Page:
They didn't miss it. In fact, Thomas Jefferson included an anti-slavery passage in his first draft of the Declaration. The paragraph blasted King George for condoning slavery and preventing the American Colonies from passing legislation to ban slavery:

He has waged cruel war against human nature itself, violating its most sacred rights to life and liberty in the persons of a distant people who never offended him, captivating and carrying them into slavery in another hemisphere... Determined to keep open a market where men should be bought and sold, he has prostituted his negative for suppressing every legislative attempt to prohibit or to restrain this execrable commerce.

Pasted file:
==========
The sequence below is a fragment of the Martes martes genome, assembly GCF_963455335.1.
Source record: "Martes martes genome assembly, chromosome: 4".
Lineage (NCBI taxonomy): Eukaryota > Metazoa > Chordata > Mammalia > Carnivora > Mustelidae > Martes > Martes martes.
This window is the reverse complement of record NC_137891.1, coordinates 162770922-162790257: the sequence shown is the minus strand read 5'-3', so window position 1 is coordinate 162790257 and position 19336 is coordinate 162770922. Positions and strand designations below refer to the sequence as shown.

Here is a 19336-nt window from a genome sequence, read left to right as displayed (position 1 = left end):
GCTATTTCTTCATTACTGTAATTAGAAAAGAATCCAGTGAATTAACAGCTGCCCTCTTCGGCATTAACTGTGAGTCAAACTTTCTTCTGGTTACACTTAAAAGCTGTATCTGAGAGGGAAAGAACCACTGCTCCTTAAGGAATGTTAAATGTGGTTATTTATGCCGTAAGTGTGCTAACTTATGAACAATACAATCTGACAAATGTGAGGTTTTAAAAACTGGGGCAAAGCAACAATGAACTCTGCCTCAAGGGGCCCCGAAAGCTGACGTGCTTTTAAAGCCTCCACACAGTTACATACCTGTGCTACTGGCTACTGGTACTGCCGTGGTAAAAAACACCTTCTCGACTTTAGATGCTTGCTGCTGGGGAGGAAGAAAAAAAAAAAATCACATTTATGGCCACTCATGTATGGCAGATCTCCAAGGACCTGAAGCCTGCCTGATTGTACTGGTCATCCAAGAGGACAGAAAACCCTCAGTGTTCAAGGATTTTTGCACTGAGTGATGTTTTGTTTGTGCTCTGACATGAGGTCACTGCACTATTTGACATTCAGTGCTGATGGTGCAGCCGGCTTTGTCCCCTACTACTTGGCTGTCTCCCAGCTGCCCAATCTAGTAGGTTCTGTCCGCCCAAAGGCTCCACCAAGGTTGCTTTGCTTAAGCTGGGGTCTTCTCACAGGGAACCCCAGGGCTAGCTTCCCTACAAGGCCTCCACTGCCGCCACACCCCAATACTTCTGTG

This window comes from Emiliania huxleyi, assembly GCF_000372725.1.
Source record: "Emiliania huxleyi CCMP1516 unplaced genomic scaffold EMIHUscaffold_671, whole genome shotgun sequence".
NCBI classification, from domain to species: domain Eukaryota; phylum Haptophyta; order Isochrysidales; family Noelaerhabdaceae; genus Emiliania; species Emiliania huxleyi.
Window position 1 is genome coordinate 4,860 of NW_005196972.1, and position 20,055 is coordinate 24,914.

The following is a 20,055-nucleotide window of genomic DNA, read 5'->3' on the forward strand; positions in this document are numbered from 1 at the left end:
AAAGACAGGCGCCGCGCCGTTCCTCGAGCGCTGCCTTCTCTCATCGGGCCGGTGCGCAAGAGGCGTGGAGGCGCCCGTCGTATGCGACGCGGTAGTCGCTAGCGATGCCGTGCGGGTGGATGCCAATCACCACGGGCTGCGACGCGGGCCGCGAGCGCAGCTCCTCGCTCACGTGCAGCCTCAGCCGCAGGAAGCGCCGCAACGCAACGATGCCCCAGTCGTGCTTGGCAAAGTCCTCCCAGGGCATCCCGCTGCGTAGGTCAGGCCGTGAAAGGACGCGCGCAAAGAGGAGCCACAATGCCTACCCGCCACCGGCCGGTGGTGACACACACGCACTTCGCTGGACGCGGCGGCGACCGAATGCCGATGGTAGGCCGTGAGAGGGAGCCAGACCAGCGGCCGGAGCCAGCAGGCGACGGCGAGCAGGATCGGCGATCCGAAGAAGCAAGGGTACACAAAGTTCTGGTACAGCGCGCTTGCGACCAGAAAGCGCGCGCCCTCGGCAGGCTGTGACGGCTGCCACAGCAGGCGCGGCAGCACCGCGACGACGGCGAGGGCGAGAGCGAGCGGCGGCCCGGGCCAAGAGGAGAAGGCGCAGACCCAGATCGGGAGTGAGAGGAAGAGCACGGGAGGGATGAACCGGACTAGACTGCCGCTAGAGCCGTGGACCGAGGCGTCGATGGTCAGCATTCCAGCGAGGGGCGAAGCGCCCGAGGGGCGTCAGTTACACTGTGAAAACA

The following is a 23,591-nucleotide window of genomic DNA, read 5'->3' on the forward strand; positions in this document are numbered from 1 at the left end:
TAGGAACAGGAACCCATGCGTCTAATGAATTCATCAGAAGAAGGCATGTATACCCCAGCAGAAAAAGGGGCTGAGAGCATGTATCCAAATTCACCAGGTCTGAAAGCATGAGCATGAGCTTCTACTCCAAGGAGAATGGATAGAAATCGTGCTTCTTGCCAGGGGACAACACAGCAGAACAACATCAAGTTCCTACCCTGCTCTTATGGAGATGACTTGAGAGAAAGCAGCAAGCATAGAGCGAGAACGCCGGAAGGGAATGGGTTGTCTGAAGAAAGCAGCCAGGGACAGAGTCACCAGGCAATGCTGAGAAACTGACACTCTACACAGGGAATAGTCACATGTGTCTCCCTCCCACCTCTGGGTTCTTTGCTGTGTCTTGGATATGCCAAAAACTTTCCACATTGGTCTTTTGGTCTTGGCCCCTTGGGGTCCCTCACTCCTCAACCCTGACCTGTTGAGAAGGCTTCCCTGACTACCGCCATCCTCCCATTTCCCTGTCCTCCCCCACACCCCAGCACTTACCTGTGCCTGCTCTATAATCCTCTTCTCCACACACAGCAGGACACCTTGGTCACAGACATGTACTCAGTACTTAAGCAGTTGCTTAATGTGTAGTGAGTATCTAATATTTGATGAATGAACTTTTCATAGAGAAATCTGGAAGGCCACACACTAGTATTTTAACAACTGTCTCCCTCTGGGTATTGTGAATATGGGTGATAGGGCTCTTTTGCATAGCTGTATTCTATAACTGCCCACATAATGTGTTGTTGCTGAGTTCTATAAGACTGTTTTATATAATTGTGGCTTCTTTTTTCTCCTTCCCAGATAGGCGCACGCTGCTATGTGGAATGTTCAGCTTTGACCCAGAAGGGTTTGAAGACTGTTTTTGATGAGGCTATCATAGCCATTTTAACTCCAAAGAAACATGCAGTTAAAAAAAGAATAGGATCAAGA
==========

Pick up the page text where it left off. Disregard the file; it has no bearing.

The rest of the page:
We don't say “execrable" that much anymore. It means, utterly detestable, abominable, abhorrent — basically very bad.

Jefferson was upset when Georgia and North Carolina threw up the biggest resistance to that paragraph. Ultimately, those two states twisted Congress' arm to delete the paragraph.

Still, how could a man calling the slave trade “execrable" be a slaveowner himself? No doubt about it, Jefferson was a flawed human being. He even had slaves from his estate in Virginia attending him while he was in Philadelphia, in the very apartment where he was writing the Declaration.

Many of the Southern Founders deeply believed in the principles of the Declaration yet couldn't bring themselves to upend the basis of their livelihood. By 1806, Virginia law made it more difficult for slave owners to free their slaves, especially if the owner had significant debts as Jefferson did.